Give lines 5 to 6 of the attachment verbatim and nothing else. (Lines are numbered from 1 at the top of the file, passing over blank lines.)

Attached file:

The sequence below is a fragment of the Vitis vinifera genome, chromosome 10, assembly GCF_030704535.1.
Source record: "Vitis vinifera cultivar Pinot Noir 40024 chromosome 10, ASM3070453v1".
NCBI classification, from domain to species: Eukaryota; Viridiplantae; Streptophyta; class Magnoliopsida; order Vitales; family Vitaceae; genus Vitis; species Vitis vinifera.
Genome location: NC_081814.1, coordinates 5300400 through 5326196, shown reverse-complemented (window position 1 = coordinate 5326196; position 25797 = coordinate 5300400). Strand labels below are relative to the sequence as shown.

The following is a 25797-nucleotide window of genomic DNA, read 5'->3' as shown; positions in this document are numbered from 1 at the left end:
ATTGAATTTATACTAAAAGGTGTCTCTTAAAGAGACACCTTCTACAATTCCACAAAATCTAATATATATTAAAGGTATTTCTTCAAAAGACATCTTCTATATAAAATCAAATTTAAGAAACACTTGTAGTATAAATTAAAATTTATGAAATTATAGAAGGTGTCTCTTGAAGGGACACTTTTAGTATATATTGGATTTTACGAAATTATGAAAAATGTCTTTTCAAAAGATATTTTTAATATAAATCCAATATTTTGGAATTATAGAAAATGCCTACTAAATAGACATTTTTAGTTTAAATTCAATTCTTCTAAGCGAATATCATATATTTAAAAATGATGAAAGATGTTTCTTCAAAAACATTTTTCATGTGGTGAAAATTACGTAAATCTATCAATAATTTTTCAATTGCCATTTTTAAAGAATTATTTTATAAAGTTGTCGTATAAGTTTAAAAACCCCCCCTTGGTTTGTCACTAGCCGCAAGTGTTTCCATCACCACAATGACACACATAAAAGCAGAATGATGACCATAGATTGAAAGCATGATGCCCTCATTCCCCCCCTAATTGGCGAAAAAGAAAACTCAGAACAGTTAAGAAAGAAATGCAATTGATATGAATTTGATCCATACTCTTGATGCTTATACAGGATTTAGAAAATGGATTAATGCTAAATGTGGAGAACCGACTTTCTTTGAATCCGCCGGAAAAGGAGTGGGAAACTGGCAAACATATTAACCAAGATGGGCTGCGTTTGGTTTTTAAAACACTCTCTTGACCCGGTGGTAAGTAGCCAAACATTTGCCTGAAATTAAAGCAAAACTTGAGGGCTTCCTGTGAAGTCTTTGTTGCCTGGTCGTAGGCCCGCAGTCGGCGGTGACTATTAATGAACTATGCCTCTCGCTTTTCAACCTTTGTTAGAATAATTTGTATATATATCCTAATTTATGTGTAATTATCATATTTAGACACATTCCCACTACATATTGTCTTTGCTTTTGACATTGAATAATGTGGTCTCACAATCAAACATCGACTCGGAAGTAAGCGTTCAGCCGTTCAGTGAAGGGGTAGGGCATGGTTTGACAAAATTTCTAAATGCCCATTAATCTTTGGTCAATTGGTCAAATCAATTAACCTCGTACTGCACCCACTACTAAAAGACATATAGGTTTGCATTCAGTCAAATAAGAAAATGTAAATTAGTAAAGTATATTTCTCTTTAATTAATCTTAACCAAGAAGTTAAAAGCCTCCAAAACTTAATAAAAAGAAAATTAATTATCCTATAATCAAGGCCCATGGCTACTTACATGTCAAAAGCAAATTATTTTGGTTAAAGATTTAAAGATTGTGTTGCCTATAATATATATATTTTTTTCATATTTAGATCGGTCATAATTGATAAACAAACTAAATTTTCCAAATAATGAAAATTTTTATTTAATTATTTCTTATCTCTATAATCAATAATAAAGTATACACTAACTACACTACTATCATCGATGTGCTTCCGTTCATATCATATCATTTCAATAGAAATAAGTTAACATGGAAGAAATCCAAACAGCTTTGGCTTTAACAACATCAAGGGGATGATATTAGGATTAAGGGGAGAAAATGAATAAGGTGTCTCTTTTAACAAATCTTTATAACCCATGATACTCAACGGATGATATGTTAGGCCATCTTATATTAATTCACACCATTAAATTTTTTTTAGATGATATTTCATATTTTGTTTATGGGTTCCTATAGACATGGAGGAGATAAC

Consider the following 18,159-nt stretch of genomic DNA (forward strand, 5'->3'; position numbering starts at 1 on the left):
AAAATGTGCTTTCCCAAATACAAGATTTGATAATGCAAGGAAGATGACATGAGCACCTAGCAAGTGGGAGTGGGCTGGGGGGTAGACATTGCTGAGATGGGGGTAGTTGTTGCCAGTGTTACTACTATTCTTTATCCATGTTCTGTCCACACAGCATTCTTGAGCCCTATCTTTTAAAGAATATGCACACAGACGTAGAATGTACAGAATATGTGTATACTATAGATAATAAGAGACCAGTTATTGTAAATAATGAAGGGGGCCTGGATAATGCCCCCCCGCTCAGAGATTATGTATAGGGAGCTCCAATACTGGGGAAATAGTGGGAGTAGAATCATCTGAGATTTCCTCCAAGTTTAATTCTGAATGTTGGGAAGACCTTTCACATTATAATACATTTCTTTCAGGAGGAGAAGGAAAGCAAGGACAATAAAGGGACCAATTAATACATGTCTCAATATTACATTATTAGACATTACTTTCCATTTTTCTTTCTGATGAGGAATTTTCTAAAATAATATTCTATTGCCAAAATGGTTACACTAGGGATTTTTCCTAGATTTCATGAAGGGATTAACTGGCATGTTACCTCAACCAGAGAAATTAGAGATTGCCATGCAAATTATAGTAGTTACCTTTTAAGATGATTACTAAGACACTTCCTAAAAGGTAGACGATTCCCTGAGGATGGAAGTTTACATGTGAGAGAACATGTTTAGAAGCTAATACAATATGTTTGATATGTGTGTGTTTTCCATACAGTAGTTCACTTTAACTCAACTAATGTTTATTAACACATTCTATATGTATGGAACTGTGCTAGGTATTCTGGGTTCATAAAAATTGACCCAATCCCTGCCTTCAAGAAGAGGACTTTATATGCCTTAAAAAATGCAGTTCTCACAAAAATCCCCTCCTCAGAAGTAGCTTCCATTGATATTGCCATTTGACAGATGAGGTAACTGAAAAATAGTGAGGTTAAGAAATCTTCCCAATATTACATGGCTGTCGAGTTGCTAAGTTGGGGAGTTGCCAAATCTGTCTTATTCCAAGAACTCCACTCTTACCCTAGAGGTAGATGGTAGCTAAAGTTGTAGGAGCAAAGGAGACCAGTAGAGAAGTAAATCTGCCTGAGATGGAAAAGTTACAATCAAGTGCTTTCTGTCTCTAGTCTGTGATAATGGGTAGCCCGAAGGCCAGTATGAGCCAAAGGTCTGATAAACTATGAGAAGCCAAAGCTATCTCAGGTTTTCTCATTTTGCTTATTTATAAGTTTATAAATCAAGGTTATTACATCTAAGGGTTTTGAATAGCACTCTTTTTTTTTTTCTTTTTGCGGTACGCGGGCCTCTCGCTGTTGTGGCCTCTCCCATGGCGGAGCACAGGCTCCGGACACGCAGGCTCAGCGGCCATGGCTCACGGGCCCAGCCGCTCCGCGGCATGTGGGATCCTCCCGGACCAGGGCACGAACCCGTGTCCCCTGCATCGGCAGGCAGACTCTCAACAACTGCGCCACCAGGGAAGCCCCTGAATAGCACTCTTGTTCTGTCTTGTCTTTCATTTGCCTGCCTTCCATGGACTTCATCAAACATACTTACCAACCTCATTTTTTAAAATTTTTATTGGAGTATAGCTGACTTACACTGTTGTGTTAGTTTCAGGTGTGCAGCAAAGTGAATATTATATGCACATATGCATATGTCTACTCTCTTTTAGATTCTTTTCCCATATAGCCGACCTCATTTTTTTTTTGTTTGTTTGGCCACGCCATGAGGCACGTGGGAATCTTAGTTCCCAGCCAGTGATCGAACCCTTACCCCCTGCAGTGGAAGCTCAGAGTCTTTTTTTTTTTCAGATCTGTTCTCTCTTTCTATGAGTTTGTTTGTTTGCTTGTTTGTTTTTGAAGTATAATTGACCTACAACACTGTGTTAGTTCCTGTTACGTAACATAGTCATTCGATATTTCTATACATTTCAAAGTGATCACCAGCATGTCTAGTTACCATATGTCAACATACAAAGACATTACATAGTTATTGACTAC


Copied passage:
The following is a 25797-nucleotide window of genomic DNA, read 5'->3' as shown; positions in this document are numbered from 1 at the left end:
ATTGAATTTATACTAAAAGGTGTCTCTTAAAGAGACACCTTCTACAATTCCACAAAATCTAATATATATTAAAGGTATTTCTTCAAAAGACATCTTCTATATAAAATCAAATTTAAGAAACACTTGTAGTATAAATTAAAATTTATGAAATTATAGAAGGTGTCTCTTGAAGGGACACTTTTAGTATATATTGGATTTTACGAAATTATGAAAAATGTCTTTTCAAAAGATATTTTTAATATAAATCCAATATTTTGGAATTATAGAAAATGCCTACTAAATAGACATTTTTAGTTTAAATTCAATTCTTCTAAGCGAATATCATATATTTAAAAATGATGAAAGATGTTTCTTCAAAAACATTTTTCATGTGGTGAAAATTACGTAAATCTATCAATAATTTTTCAATTGCCATTTTTAAAGAATTATTTTATAAAGTTGTCGTATAAGTTTAAAAACCCCCCCTTGGTTTGTCACTAGCCGCAAGTGTTTCCATCACCACAATGACACACATAAAAGCAGAATGATGACCATAGATTGAAAGCATGATGCCCTCATTCCCCCCCTAATTGGCGAAAAAGAAAACTCAGAACAGTTAAGAAAGAAATGCAATTGATATGAATTTGATCCATACTCTTGATGCTTATACAGGATTTAGAAAATGGATTAATGCTAAATGTGGAGAACCGACTTTCTTTGAATCCGCCGGAAAAGGAGTGGGAAACTGGCAAACATATTAACCAAGATGGGCTGCGTTTGGTTTTTAAAACACTCTCTTGACCCGGTGGTAAGTAGCCAAACATTTGCCTGAAATTAAAGCAAAACTTGAGGGCTTCCTGTGAAGTCTTTGTTGCCTGGTCGTAGGCCCGCAGTCGGCGGTGACTATTAATGAACTATGCCTCTCGCTTTTCAACCTTTGTTAGAATAATTTGTATATATATCCTAATTTATGTGTAATTATCATATTTAGACACATTCCCACTACATATTGTCTTTGCTTTTGACATTGAATAATGTGGTCTCACAATCAAACATCGACTCGGAAGTAAGCGTTCAGCCGTTCAGTGAAGGGGTAGGGCATGGTTTGACAAAATTTCTAAATGCCCATTAATCTTTGGTCAATTGGTCAAATCAATTAACCTCGTACTGCACCCACTACTAAAAGACATATAGGTTTGCATTCAGTCAAATAAGAAAATGTAAATTAGTAAAGTATATTTCTCTTTAATTAATCTTAACCAAGAAGTTAAAAGCCTCCAAAACTTAATAAAAAGAAAATTAATTATCCTATAATCAAGGCCCATGGCTACTTACATGTCAAAAGCAAATTATTTTGGTTAAAGATTTAAAGATTGTGTTGCCTATAATATATATATTTTTTTCATATTTAGATCGGTCATAATTGATAAACAAACTAAATTTTCCAAATAATGAAAATTTTTATTTAATTATTTCTTATCTCTATAATCAATAATAAAGTATACACTAACTACACTACTATCATCGATGTGCTTCCGTTCATATCATATCATTTCAATAGAAATAAGTTAACATGGAAGAAATCCAAACAGCTTTGGCTTTAACAACATCAAGGGGATGATATTAGGATTAAGGGGAGAAAATGAATAAGGTGTCTCTTTTAACAAATCTTTATAACCCATGATACTCAACGGATGATATGTTAGGCCATCTTATATTAATTCACACCATTAAATTTTTTTTAGATGATATTTCATATTTTGTTTATGGGTTCCTATAGACATGGAGGAGATAAC